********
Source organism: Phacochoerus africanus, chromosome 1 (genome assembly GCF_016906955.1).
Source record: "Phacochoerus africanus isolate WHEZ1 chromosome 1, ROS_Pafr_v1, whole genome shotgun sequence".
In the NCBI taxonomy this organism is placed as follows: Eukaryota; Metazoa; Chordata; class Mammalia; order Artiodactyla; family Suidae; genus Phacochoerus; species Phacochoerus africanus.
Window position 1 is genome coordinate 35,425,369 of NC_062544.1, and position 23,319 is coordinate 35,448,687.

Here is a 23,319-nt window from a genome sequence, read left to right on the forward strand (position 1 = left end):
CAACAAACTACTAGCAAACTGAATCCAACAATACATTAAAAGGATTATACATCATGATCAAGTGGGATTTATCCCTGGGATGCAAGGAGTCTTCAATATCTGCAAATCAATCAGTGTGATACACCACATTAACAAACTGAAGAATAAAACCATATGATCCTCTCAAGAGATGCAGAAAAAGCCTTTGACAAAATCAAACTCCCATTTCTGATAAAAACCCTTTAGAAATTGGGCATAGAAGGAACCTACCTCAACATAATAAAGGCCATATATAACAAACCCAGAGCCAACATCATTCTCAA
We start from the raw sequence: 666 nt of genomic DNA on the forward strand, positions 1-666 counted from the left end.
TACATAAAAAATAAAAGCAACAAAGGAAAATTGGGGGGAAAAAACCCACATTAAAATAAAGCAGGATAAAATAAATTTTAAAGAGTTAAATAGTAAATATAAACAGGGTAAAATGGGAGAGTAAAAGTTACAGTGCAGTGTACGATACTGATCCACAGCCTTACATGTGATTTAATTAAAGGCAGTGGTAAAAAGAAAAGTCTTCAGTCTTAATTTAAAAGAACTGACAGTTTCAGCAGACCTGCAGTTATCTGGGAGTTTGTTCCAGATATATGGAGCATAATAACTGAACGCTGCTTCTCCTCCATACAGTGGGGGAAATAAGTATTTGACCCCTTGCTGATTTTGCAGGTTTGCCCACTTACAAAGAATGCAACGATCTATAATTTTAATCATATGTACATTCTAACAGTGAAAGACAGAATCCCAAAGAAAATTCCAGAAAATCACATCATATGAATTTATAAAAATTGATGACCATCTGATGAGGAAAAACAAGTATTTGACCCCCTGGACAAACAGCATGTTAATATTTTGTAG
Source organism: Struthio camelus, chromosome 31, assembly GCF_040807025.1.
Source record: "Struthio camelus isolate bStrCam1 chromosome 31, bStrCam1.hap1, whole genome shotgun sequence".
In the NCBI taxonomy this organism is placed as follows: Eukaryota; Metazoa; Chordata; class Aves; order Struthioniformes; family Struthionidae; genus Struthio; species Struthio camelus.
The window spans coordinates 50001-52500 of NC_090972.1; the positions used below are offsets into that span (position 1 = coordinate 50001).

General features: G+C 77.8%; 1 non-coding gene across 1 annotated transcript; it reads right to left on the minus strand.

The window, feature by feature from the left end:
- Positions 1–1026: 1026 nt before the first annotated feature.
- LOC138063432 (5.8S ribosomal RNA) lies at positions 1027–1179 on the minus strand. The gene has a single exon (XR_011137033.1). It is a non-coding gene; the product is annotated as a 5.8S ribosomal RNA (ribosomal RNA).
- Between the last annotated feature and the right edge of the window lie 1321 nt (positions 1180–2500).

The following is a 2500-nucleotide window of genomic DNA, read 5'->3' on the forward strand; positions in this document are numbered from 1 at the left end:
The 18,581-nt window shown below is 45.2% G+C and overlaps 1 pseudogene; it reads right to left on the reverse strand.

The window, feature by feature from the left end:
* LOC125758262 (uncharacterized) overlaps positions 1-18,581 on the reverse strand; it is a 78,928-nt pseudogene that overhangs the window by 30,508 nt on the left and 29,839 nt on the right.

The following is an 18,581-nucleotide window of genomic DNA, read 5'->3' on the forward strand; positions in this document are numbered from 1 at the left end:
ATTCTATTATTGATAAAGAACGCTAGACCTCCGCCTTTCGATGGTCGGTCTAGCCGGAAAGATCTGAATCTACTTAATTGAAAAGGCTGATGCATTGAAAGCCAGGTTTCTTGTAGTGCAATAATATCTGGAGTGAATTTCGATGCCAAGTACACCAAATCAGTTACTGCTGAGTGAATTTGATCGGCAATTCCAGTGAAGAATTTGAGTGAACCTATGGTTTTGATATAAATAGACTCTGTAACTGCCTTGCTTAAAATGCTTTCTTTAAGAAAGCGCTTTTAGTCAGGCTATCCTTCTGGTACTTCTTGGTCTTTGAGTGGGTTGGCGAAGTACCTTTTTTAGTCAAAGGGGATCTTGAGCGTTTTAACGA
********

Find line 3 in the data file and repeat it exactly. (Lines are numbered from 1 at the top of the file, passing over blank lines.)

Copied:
In the NCBI taxonomy this organism is placed as follows: Eukaryota; Metazoa; Chordata; class Mammalia; order Artiodactyla; family Suidae; genus Phacochoerus; species Phacochoerus africanus.